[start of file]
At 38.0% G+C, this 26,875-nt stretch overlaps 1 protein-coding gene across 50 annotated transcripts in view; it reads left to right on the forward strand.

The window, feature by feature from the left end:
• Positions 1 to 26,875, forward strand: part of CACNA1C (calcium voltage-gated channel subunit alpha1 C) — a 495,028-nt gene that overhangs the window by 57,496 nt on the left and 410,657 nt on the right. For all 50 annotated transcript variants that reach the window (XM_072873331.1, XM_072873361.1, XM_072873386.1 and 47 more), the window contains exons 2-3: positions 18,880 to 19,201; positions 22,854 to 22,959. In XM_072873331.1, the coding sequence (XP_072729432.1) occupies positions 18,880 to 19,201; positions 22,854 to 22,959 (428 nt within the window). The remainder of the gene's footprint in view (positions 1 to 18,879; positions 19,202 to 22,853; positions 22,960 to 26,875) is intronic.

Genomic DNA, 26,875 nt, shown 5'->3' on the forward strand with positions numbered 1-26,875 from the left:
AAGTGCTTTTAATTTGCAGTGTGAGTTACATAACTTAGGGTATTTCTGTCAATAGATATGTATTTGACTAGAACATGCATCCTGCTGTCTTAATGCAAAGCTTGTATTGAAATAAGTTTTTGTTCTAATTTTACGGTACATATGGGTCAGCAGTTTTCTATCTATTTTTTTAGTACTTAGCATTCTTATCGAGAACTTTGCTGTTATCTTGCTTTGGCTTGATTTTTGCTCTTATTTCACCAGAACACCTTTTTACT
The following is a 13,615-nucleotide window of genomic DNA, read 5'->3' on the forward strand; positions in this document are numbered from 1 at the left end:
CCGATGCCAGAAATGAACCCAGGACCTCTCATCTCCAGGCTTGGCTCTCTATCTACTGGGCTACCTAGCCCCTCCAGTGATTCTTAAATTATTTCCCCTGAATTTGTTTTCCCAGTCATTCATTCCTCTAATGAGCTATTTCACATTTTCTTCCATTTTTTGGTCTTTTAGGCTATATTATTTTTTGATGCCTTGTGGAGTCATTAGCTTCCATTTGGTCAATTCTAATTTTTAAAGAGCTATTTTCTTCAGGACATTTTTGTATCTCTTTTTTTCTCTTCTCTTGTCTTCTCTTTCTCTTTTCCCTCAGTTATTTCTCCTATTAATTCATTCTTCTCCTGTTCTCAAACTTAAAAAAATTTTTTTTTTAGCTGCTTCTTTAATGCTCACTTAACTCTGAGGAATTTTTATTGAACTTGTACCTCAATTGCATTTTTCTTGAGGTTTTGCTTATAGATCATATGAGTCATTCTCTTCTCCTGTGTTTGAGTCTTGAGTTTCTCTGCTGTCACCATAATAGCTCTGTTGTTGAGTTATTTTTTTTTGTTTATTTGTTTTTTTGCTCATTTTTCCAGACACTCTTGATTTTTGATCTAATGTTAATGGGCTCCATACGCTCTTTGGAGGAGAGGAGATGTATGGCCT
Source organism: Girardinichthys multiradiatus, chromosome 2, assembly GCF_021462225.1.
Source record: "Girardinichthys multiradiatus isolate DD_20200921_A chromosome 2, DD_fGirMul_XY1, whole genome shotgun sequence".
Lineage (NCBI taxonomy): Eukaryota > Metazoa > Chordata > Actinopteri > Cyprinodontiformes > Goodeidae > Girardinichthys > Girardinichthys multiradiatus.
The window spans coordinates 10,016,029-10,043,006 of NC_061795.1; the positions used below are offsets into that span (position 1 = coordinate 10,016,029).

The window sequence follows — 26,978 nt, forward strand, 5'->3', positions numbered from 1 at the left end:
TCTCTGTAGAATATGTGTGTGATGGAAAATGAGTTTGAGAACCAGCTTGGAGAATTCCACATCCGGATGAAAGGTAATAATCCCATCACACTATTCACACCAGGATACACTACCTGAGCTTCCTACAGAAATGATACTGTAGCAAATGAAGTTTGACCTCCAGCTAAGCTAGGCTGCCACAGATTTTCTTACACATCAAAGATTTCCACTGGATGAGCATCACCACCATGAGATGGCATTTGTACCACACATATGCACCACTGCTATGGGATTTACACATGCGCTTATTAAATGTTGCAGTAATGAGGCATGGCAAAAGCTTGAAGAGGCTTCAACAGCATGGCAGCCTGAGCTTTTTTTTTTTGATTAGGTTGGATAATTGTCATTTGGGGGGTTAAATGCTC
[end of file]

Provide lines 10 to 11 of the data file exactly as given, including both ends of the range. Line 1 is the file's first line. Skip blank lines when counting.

Lineage (NCBI taxonomy): Eukaryota > Metazoa > Chordata > Actinopteri > Cyprinodontiformes > Goodeidae > Girardinichthys > Girardinichthys multiradiatus.
The window spans coordinates 10,016,029-10,043,006 of NC_061795.1; the positions used below are offsets into that span (position 1 = coordinate 10,016,029).